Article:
The governor announced the expansion of SNAP, or Supplemental Nutrition Assistance Program, benefits. According to the governor’s office, a combination of federal law and the state’s requests for special waivers from the U.S. Department of Agriculture will mean $80 million more in federal money for SNAP benefits to Illinoisans.

“SNAP is a federally funded program that puts food on the table for nearly 900,000 Illinois households, feeding over 1.7 million people in our state and stimulating our economy,” said Illinois Department of Human Services Secretary Grace Hou, noting benefits could nearly double for some residents.

Officials said although IDHS offices remain open, SNAP applicants are encouraged to sign up online by visiting DHS.illinois.gov/helpishere.

The governor’s office also announced $6 million in new funding to support the 19 Continuums of Care for homeless persons across the state, along with $2 million to support housing and other services for people experiencing homelessness.

“DHS has gone through its budget with a fine-tooth comb and redirected millions of additional dollars to address all aspects of homelessness assistance statewide, with a focus on expanding our ability to offer temporary shelter,” Pritzker said. “These extra dollars will help our partner organizations enact social distancing measures within existing spaces.”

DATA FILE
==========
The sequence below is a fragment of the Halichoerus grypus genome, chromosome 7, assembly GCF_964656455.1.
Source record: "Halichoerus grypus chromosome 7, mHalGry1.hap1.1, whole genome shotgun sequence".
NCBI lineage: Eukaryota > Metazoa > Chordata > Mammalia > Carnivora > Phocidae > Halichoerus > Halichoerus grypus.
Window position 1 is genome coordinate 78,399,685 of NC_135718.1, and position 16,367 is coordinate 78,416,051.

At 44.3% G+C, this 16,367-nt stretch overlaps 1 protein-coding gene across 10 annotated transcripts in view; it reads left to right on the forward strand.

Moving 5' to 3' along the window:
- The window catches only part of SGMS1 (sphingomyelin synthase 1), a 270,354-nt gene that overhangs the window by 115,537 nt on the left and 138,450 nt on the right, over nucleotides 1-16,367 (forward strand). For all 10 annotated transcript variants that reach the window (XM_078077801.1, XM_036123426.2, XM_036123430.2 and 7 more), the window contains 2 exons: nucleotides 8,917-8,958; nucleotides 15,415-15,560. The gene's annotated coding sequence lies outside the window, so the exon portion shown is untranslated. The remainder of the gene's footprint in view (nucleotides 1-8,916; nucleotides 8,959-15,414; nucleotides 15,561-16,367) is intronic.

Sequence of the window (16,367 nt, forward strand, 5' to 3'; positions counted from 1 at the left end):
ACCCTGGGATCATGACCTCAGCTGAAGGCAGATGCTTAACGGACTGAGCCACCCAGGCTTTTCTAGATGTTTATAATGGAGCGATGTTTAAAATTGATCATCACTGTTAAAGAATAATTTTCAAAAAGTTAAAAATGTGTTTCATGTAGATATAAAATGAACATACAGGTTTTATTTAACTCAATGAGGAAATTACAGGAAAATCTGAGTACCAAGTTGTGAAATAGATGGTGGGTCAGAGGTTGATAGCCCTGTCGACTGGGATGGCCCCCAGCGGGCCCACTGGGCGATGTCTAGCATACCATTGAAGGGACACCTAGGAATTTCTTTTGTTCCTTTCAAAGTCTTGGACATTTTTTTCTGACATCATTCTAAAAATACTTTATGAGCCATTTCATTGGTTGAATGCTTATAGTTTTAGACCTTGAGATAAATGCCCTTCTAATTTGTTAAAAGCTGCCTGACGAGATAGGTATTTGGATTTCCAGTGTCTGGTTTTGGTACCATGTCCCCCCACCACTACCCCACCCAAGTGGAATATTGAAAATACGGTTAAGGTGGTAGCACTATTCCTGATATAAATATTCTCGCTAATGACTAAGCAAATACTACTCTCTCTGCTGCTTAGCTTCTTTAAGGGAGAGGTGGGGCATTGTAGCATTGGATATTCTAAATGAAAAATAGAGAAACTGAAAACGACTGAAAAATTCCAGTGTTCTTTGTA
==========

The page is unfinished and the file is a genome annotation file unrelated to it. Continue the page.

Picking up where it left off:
Child care providers licensed to operate during the pandemic will be provided with stipends to address added costs, according to the governor’s office. Licensed homes will receive $750, while centers with one to two classrooms will receive $2,000 and centers with three or more classrooms open will receive $3,000.

Applications for the stipend will be available Monday to providers through their local Child Care Resource and Referral agency, and more information on child care providers is available at https://emergencycare.inccrra.org/ or by calling the state’s toll free number at (888) 228-1146.

Meanwhile, the number of National Guard members activated in the state has grown to about 200. Their work has been civil in nature, including setting up testing centers. On its Twitter page, the state’s National Guard announced the latest call-up of 50 soldiers based in East St. Louis, who will support medical warehouse operations.

Pritzker also issued another executive order Friday suspending testing requirements and giving the state superintendent of schools authority to address the minimum number of school days as well as the definition of remote learning days among other education-related measures.

— By Jerry Nowicki

[email protected]